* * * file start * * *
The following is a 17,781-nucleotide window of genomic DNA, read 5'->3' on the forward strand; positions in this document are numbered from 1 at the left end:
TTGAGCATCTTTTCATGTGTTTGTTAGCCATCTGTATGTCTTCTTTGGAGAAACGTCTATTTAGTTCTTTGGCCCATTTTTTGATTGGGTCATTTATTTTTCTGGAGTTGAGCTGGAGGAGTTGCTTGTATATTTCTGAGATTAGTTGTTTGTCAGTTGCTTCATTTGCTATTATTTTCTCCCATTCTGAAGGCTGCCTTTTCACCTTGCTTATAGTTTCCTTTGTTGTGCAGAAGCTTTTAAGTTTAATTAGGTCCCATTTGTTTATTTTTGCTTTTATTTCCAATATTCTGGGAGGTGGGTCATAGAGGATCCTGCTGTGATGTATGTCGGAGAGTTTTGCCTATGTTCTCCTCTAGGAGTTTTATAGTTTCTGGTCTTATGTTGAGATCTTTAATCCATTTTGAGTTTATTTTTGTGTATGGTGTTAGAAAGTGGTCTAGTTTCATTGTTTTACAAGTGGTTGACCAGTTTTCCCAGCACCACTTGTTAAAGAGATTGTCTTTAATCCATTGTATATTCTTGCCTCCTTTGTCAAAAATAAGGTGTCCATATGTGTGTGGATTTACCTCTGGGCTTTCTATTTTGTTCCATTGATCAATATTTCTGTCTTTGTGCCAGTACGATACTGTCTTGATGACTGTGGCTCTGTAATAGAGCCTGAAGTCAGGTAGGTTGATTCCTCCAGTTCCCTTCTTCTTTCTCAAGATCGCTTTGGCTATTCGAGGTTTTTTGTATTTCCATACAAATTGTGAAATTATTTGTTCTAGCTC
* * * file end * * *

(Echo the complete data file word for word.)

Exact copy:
The following is a 17,781-nucleotide window of genomic DNA, read 5'->3' on the forward strand; positions in this document are numbered from 1 at the left end:
TTGAGCATCTTTTCATGTGTTTGTTAGCCATCTGTATGTCTTCTTTGGAGAAACGTCTATTTAGTTCTTTGGCCCATTTTTTGATTGGGTCATTTATTTTTCTGGAGTTGAGCTGGAGGAGTTGCTTGTATATTTCTGAGATTAGTTGTTTGTCAGTTGCTTCATTTGCTATTATTTTCTCCCATTCTGAAGGCTGCCTTTTCACCTTGCTTATAGTTTCCTTTGTTGTGCAGAAGCTTTTAAGTTTAATTAGGTCCCATTTGTTTATTTTTGCTTTTATTTCCAATATTCTGGGAGGTGGGTCATAGAGGATCCTGCTGTGATGTATGTCGGAGAGTTTTGCCTATGTTCTCCTCTAGGAGTTTTATAGTTTCTGGTCTTATGTTGAGATCTTTAATCCATTTTGAGTTTATTTTTGTGTATGGTGTTAGAAAGTGGTCTAGTTTCATTGTTTTACAAGTGGTTGACCAGTTTTCCCAGCACCACTTGTTAAAGAGATTGTCTTTAATCCATTGTATATTCTTGCCTCCTTTGTCAAAAATAAGGTGTCCATATGTGTGTGGATTTACCTCTGGGCTTTCTATTTTGTTCCATTGATCAATATTTCTGTCTTTGTGCCAGTACGATACTGTCTTGATGACTGTGGCTCTGTAATAGAGCCTGAAGTCAGGTAGGTTGATTCCTCCAGTTCCCTTCTTCTTTCTCAAGATCGCTTTGGCTATTCGAGGTTTTTTGTATTTCCATACAAATTGTGAAATTATTTGTTCTAGCTC